At first glance, it appears to be a paradox: luxury real estate at cut-rate prices in Oakland, California. As one of the most expensive and desirable real estate markets in the country, the greater San Francisco Bay Area has been dealing with a housing crisis for many years. People across San Francisco face a shocking reality: despite high hourly wages, salaries are insufficient to pay rentals, and demand outstrips supply by a long margin.
This housing crisis has generated a ‘fight or flight’ mentality, with large numbers of people choosing to live outside the city for cheaper rentals. In the Bay Area alone, rentals can range from $1800 – $1900 per month for an efficiency studio, and that’s on the very low end. Such is the gravity of the housing crisis that many families with their own properties are seeking innovative solutions to help their children such as ADUs (Accessory Dwelling Units) which can be attached/detached from the main house.
While people involved in Silicon Valley’s burgeoning tech industry can usually afford to pay their rental, most other vocations struggle to make the monthly rent. Consider the rental price of a typical 2-bedroom unit in San Francisco goes for $4500 per month, while the average purchase price of a home in San Francisco retails at $1.4 million. In Oakland, home prices average $732,000, and two-bedroom apartment rentals go at $3024 per month. These figures are enough to give anyone pause. In the 70 years since 1950, home ownership across the Golden State is at its nadir.
The Governor of California, Gavin Newsom has allocated a substantial budget of $2 billion towards the housing crisis in 2019 alone. The rapid population growth of Silicon Valley’s tech industry has resulted in mass migration to the area. Unfortunately, the metropolis continues to face excess housing demand. Statistics indicate that some 4.1 million jobs have been created through Silicon Valley companies, up markedly from 3.3 million jobs back in 2009. This translates into a 23% uptick in employment, without the requisite housing construction to match.
Overall, the state of California is on track to construct less than 100,000 homes this year, far less than the 180,000 homes required to end this housing crisis. The current governor has set an ambitious target of 500,000 homes every year through 2025, allowing for the creation of 3.5 million new homes over the next 5 years. Unfortunately, cost remains a thorn in the side of new housing development. Not only do fees serve as a deterrent to new construction, they are passed on to renters and buyers who cannot afford these prices. For example, housing developers can pay anywhere in the region of $3.5 million for multi-family projects in the greater Bay Area (encompassing Oakland), to some $7.5 million for similar projects in Fremont. In Sacramento California, those same multi-family projects can cost $1.7 million. Clearly, a novel approach is needed to tackle these problems.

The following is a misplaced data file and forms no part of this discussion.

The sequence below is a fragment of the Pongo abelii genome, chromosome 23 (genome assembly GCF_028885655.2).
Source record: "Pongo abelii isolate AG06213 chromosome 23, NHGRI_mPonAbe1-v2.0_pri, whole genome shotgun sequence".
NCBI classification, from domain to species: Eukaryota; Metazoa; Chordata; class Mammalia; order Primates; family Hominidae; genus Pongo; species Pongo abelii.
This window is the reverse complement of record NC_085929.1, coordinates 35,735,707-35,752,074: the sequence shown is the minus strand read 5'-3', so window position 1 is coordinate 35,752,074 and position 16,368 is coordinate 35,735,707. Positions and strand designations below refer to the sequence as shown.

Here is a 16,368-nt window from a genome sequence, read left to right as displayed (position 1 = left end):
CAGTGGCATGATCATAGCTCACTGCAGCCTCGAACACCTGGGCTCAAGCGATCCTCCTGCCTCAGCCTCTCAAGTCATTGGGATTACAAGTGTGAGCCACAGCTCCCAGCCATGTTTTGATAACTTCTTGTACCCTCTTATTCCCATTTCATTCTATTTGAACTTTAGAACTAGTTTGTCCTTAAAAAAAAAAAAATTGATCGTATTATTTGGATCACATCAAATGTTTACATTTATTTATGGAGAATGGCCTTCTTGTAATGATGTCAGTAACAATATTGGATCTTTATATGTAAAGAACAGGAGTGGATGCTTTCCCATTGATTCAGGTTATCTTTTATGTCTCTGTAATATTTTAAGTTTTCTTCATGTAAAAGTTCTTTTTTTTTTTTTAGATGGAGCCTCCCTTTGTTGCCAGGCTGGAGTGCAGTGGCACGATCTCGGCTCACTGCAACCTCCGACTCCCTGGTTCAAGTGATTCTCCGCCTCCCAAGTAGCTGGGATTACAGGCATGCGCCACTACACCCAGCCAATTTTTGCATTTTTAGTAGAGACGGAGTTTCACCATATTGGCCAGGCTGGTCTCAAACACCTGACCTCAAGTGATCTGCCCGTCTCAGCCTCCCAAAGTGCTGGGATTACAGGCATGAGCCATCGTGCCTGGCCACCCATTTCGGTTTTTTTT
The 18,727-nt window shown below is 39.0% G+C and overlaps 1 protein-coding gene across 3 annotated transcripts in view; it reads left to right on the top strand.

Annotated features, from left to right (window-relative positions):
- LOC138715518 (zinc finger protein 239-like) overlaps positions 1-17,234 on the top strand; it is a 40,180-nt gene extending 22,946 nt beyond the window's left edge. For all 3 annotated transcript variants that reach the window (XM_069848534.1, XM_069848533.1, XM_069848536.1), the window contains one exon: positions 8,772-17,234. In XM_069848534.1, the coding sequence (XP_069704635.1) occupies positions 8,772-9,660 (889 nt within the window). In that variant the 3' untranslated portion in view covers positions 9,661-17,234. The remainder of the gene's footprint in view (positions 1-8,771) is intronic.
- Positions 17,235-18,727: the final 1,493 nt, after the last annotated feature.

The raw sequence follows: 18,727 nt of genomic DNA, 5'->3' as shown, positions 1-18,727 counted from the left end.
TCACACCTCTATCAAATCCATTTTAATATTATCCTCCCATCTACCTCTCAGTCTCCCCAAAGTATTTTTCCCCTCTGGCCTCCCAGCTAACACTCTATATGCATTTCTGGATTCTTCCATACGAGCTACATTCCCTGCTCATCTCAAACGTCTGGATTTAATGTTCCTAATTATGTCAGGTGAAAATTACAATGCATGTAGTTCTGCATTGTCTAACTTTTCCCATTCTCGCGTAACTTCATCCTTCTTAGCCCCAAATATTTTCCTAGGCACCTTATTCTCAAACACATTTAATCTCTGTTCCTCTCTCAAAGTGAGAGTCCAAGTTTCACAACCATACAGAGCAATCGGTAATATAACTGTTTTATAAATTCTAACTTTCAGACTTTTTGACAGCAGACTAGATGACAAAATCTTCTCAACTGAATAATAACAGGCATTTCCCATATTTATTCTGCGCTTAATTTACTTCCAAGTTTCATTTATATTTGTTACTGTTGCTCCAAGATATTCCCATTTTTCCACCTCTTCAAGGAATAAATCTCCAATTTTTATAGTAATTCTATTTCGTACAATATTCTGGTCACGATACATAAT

A Housing Developer for the People
Enter Danny Haber of oWOW. This real estate developer is considered a breath of fresh air in the beleaguered San Francisco Bay and surrounds, real estate market. His business model is all about getting the local community to support projects, invest, and create thriving communities of work/live apartments. Dubbed ‘housing redefined’, these adaptable family housing units are geared towards high-end living at affordable prices.
It works on a vertically integrated system so that the company can save money on construction, remodeling, and renovation. These cost savings can be passed onto renters and buyers. Already, oWOW has many success stories to share with Bay Area communities. Foremost among them is 674 23rd Street, were 24 units have been leased. Such was the demand for these luxury-living apartments that they were rented out within 4 weeks of being built.
Haber’s business model caters to a full demographic of renters. These include those who work for SMEs, artists, entrepreneurs, and even those with their own businesses and side gigs. From singles to families, business professionals to tech aficionados, the 674 23rd Street project is filled with a diverse selection of tenants. These Oakland-based renters enjoy luxury living below market prices.
Rather than going the conventional route of building a new structure and paying exorbitant fees, Haber’s company purchased a damaged building and remodeled it into a beautiful structure. This particular tenement was vacant for 5 years owing to arson damage at a neighboring building. Now, renters can enjoy these MacroUnits replete with flexible living spaces and innovative designs. It’s thanks in no small part to a flexible wall system known as Magic Walls that these prefabricated and customized apartments are possible.
Indeed, the Mayor of Oakland, Libby Schaaf and the Mayor of San Francisco, London Breed share the same beliefs that housing is a human right and something needs to be done about the housing crisis in the greater Bay Area. More affordable housing units are needed, particularly at a time where the working class and the middle class are being marginalized with many new developments that cater expressly to the rich.